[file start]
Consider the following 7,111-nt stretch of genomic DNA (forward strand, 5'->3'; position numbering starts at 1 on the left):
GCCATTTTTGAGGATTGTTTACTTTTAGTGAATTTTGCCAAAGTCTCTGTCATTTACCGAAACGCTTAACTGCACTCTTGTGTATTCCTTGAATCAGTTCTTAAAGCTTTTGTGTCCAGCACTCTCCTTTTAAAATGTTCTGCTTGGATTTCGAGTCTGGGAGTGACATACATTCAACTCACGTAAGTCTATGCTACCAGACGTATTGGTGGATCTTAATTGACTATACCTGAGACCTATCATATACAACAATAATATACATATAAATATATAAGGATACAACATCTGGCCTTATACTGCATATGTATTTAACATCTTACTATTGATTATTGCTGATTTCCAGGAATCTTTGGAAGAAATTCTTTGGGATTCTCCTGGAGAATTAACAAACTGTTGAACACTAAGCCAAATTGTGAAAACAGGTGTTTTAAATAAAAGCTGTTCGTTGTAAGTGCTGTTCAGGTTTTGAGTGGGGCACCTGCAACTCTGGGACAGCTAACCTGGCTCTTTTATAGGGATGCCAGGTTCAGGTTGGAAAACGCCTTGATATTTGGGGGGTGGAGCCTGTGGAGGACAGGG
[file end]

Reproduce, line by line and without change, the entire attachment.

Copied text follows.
Consider the following 7,111-nt stretch of genomic DNA (forward strand, 5'->3'; position numbering starts at 1 on the left):
GCCATTTTTGAGGATTGTTTACTTTTAGTGAATTTTGCCAAAGTCTCTGTCATTTACCGAAACGCTTAACTGCACTCTTGTGTATTCCTTGAATCAGTTCTTAAAGCTTTTGTGTCCAGCACTCTCCTTTTAAAATGTTCTGCTTGGATTTCGAGTCTGGGAGTGACATACATTCAACTCACGTAAGTCTATGCTACCAGACGTATTGGTGGATCTTAATTGACTATACCTGAGACCTATCATATACAACAATAATATACATATAAATATATAAGGATACAACATCTGGCCTTATACTGCATATGTATTTAACATCTTACTATTGATTATTGCTGATTTCCAGGAATCTTTGGAAGAAATTCTTTGGGATTCTCCTGGAGAATTAACAAACTGTTGAACACTAAGCCAAATTGTGAAAACAGGTGTTTTAAATAAAAGCTGTTCGTTGTAAGTGCTGTTCAGGTTTTGAGTGGGGCACCTGCAACTCTGGGACAGCTAACCTGGCTCTTTTATAGGGATGCCAGGTTCAGGTTGGAAAACGCCTTGATATTTGGGGGGTGGAGCCTGTGGAGGACAGGG